In the wake of the Paris attacks, American politicians of all stripes are rushing to burnish their security credentials. In their proposals they are undermining the one measure that might exhibit America’s basic motives in Syria, while adding nothing to U.S. security. House bill 4038, imposing extra screenings on Syrian refugees, and calls by governors, including at least one Democrat, to deny them entry, ignore what refugees are.
Of course we must be vigilant against terrorism. Many measures aimed at border security, some very uncomfortable, may well prove necessary. But the politicians are aiming at exactly the wrong target. They need to recall certain facts.
First, a widely overlooked point: “refugee” has a very specific meaning in law and administrative practice, distinct from other types of migrant. The UN formally defines refugees as persons fleeing persecution, which is the necessary condition even to consider anyone for U..S refugee status. The Paris attackers were not refugees; they already lived in Europe. Several travelled to and from the Middle East, but only one attacker seems even to have moved along current refugee routes.
Second, fear that terrorists could infiltrate the refugee system is understandable for anyone unfamiliar with the U.S. process. But our existing system has multiple layers of monitoring and support, in effective, long-established practices. As noted by Ambassador Ryan Crocker in the Wall Street Journal, multiple agencies, including Homeland Security and the FBI, vet all refugee candidates under consideration. A U.S. diplomat, with experience processing Middle Eastern refugees, corroborates to me that every case undergoes a multi-phased examination before gaining refugee status.
Third, even before embarking for the U.S., refugees are connected to a resettlement organization, from one of several, long-established networks. These organizations, including my friends at the International Institute of Connecticut, work closely with incoming families and individuals. Agency staff implements the rigorous State Department-funded refugee resettlement program. Volunteers mentor each family, visiting regularly to aid in their settlement. It is a service rather than security monitoring, but the relationship keeps citizens of the local community in touch with resettling refugees.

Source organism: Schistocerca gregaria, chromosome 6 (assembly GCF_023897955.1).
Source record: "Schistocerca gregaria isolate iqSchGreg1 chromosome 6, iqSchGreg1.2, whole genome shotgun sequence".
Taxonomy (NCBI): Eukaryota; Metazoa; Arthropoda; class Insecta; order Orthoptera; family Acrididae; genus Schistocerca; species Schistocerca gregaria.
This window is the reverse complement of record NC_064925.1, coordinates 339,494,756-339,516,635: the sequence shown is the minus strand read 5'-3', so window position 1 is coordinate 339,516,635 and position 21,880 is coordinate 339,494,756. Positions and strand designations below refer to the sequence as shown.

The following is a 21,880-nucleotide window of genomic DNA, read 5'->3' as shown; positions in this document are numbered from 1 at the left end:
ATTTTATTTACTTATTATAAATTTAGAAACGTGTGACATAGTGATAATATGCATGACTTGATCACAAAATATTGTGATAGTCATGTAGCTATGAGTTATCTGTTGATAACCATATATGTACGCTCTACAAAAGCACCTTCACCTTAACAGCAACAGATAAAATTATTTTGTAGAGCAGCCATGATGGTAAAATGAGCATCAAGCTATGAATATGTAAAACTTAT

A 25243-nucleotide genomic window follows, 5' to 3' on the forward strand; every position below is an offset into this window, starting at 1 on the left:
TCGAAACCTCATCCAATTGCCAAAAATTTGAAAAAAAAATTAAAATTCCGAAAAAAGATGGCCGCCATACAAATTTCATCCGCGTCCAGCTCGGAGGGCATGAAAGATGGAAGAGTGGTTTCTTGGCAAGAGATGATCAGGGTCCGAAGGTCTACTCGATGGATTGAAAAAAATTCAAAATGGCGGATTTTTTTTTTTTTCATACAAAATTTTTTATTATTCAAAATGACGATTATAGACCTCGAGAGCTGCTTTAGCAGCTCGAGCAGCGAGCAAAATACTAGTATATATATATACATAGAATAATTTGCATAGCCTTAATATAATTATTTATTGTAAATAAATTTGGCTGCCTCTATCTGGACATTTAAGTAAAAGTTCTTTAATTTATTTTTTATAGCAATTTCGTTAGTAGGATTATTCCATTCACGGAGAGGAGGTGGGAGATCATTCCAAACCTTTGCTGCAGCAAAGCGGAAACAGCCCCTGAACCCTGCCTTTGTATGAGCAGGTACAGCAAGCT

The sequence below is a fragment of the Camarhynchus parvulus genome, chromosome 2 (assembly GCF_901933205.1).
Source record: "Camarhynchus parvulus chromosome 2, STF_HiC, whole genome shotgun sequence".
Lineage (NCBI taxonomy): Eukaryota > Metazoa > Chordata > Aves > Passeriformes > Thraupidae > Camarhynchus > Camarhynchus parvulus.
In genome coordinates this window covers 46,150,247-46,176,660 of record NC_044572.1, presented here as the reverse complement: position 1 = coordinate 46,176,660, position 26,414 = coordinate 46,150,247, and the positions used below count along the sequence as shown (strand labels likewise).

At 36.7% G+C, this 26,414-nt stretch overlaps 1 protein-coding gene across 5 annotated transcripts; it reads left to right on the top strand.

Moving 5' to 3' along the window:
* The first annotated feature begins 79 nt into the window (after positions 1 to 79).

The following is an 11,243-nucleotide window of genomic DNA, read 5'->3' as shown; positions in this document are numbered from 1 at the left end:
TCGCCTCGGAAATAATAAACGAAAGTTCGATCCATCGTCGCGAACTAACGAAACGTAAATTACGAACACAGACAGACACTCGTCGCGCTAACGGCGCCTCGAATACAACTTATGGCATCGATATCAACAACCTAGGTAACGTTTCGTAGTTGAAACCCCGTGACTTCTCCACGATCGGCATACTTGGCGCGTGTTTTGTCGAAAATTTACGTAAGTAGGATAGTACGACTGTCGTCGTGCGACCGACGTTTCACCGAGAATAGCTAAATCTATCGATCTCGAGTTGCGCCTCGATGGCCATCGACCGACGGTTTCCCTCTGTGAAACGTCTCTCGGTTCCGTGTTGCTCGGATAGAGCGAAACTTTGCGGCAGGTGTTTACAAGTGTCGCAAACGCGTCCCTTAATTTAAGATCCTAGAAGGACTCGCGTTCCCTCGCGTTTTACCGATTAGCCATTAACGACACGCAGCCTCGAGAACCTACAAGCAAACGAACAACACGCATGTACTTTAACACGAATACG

Fourth, America does not have the communities of disaffected Middle Eastern immigrants that a terrorist needs, to build networks to plan, equip, stage, and launch attacks. Europe’s large populations of alienated Muslims are not present here, and our resettlement agencies do not dump new arrivals in any shadow-lands.
The terrorism risk posed by refugees, even specifically from Syria and Iraq, is effectively zero. Yes, rapid expansion could strain a network geared to earlier levels of activity; this would explain in part the small number of Syrian refugees—10,000—that the administration proposed to accept this fall. Large increases should be carefully planned and rigorously monitored. But to worry about radicals posing as Syrian refugees is to ignore the meaning of “refugee.”
Beyond the question of domestic security, Syria itself gives us very few pieces on which to build a palatable U.S. policy. The only real forces are ISIS and the Assad regime —which started a civil war in response to the Arab Spring. Two approaches are raised in our public discourse. The first is to establish a safe haven in Syria for Assad’s non-ISIS opponents. This keeps our hands unsullied, but requires collaboration with countries of many different stripes, and will have little direct effect on either ISIS or Assad. The second is to join pro-Assad Russia in an anti-ISIS coalition; aside from the difficulties highlighted by Turkey’s shoot-down of a Russian plane, the moral compromise here is clear.
If we must choose among such options, we will need somehow to assert a basic moral context around what will be a pragmatic choice. Islamist terrorists voice an anti-Liberal, anti-Western narrative calling us amoral and imperialistic. Choosing an evil that we calculate to be the lesser, without somehow exhibiting our overarching moral values, will help our enemies, “proving” their narrative for them.
Taking in refugees is a long standing sign of America’s best nature. The system is one of the functions in the U.S. government that has been managed, quietly and collaboratively between Congress and State, for years. Through long practice it meets the standard of responsible handling in all respects, including security.
Everyone is entitled to their concerns—fear is a response to danger. Some will still worry about refugees, even if they understand that our process already eliminates the risks. Exactly to the extent that we still carry this fear, taking in Syrians who cannot abide either ISIS or Assad becomes an act of courage, undertaken out of conviction in our values.